By: Paulanne Simmons
When playwright Clifford Odets wrote Golden Boy in 1937, he was working as a Hollywood scriptwriter, hoping to make money for the Group Theater, which had produced his previous plays, Waiting for Lefty and Awake and Sing! But Odets was conflicted. He was keenly aware of his personal struggle between art and materialism. So it should not be surprising that this conflict become the subject of what may be his best-known work, Golden Boy.
In Golden Boy, the hero, Joe Bonaparte, represents both sides of the conflict. Although Joe dreams of becoming a violinist, the lure of big money draws him into boxing, with disastrous consequences.
Surely this kind of a plot would not seem to make Golden Boy a promising choice as a fundraiser for a nonprofit. Yet StoPD (Support and Training to Overcome Parkinson’s Disease) produced the play this November at the GK Arts Center in the heart of Dumbo. The reason is that boxing turns out to be very therapeutic for people with Parkinson’s, helping with balance, confidence, and a host of other issues. What’s more, the play features people living with Parkinson’s, onstage in two of the major roles and backstage as members of the production and creative teams.
Nevertheless, the production, co-directed by Aaron Latham and Graydon Gund does not pull any punches. Alex Montaldo is a feisty Joe Bonaparte, spunky and heedless of the wise advice his Italian immigrant father (Ron Shetler) gives him. Montaldo gives Joe an innocence that is both starry-eyed and street-wise. Despite his feints, he’s no match for his promoter, Roxy Gottlieb (James Rich); his manager, Tom Moody (Gregg Prosser) or Moody’s girlfriend, Lorna Moon (Kathleen Simmonds), with whom he very quickly falls in love.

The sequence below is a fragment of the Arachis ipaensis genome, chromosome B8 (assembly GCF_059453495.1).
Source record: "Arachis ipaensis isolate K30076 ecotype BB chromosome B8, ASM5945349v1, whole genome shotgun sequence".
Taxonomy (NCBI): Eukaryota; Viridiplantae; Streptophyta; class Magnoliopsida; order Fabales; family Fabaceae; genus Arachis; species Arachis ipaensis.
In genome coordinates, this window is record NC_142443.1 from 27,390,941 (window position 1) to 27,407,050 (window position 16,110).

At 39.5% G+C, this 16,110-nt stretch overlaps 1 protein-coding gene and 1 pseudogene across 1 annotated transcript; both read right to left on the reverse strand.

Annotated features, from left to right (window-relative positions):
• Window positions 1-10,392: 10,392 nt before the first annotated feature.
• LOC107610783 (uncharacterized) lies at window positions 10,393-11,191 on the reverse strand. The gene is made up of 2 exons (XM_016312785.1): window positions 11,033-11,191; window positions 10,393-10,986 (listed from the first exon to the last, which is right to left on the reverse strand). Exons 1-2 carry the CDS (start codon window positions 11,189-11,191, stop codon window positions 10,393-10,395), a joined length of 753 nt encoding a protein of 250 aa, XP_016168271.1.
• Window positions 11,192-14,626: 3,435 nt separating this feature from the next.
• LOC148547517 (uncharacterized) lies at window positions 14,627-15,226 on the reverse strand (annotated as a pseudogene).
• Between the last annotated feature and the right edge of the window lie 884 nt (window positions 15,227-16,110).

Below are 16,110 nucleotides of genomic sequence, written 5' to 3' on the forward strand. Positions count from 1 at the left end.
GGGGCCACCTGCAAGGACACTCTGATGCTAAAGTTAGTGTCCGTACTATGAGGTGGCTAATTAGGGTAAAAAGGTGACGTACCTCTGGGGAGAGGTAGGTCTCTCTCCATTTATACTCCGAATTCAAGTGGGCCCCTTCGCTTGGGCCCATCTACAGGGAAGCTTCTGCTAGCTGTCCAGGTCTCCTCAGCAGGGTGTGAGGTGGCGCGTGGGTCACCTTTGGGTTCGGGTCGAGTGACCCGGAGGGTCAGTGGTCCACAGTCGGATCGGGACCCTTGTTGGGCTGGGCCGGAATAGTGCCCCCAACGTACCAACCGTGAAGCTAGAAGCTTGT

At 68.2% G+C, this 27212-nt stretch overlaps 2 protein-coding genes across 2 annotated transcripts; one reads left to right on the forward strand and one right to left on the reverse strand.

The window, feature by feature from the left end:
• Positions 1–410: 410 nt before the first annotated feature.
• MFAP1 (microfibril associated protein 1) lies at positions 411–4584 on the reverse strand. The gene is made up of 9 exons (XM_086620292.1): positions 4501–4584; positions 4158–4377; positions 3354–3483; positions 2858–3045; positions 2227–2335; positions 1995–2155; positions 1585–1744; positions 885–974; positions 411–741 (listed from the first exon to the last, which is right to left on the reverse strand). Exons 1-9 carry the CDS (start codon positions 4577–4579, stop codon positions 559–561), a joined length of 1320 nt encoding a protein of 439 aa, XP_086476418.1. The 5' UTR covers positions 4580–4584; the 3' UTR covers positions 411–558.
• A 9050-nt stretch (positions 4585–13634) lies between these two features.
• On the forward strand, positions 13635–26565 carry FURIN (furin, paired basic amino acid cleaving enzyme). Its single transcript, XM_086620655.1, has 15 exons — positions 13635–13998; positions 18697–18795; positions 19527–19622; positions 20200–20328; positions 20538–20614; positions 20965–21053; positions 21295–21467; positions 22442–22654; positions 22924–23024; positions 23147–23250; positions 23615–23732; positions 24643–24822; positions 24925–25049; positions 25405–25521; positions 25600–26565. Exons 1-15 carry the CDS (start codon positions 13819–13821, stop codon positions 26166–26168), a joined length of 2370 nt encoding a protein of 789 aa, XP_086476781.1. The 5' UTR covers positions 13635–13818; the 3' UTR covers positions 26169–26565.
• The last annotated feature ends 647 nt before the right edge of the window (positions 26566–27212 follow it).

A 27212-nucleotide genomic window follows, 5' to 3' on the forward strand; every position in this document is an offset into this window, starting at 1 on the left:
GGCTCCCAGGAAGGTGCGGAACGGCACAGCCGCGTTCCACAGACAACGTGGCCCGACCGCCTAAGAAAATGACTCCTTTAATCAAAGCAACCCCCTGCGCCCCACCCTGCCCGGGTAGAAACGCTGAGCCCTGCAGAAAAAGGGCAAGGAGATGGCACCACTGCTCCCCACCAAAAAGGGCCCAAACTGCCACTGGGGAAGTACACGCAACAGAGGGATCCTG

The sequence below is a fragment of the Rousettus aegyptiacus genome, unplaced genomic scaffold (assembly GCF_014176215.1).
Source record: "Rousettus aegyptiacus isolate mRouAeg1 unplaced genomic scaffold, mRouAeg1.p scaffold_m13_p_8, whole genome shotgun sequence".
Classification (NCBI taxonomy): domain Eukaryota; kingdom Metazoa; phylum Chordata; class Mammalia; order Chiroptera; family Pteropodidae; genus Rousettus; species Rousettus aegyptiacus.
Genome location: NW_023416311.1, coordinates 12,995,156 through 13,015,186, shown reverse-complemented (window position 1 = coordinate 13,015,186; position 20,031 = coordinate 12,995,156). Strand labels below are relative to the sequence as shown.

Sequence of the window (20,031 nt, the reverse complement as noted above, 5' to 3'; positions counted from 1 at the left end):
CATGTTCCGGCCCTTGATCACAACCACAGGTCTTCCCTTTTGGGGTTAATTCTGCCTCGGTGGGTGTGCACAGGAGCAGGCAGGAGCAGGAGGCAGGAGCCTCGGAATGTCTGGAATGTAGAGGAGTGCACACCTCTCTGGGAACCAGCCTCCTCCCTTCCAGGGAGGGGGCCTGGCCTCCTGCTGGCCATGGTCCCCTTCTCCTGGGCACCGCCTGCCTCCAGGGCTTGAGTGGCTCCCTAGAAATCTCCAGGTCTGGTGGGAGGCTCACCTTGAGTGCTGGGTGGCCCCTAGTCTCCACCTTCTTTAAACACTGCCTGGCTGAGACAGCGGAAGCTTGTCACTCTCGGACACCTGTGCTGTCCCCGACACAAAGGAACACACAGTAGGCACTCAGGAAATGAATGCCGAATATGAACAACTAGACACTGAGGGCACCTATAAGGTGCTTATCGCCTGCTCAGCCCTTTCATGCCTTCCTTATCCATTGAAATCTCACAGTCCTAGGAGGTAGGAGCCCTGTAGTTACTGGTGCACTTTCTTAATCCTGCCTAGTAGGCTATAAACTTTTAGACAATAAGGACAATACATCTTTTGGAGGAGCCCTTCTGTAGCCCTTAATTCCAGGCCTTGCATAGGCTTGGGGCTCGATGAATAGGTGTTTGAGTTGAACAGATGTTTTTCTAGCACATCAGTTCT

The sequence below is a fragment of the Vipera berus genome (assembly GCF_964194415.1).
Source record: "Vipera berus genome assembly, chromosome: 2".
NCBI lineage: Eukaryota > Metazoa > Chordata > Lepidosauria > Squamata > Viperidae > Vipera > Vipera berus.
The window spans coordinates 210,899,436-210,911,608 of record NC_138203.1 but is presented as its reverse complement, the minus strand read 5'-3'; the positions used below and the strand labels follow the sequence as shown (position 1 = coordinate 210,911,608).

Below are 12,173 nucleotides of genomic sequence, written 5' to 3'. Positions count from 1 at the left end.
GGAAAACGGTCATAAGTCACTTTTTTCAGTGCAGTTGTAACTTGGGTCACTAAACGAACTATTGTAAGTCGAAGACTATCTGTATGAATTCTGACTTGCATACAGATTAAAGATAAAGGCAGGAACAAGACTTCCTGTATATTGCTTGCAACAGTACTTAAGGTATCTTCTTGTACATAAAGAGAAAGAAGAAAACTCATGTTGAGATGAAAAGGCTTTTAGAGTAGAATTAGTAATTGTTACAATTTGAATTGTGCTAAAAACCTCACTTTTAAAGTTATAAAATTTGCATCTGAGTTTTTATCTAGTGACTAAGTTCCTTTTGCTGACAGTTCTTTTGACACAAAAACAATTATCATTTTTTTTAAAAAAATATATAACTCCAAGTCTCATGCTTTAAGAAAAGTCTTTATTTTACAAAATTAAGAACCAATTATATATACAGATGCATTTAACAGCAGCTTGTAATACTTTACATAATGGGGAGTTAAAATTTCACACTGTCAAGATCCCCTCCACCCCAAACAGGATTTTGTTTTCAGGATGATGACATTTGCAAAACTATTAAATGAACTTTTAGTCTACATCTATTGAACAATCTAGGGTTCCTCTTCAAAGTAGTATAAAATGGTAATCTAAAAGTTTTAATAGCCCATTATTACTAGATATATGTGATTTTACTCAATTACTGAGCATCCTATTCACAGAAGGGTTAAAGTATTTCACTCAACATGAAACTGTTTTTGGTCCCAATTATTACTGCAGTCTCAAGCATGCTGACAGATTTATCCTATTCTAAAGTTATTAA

Shetler, who voices most of the tragic content of the play, is particularly effective. And Simmonds does an excellent job balancing the good/bad girl aspects of the “other woman.”
Golden Boy is not without humor, much of it from Joe’s brother and sister-in-law. Montgomery Mauro as Frank, who only wants a little help from his father; and Anna (Mia Christo), who only wants Frank to come to bed at night, provide just enough comic relief.
Fight director Michael Olajide keeps the fights realistic, while set and costume designer Anna Driftmier emphasizes the grittiness of immigrant life and the false glamor of the newly well-off.
If Golden Boy hits the mark artistically, one hopes it also helps in the effort to deliver a knock-out punch to Parkinson’s.
Golden Boy ****
GK Arts Center
29 Jay Street
Brooklyn, NY 11201
Photos: Christopher Pasatieri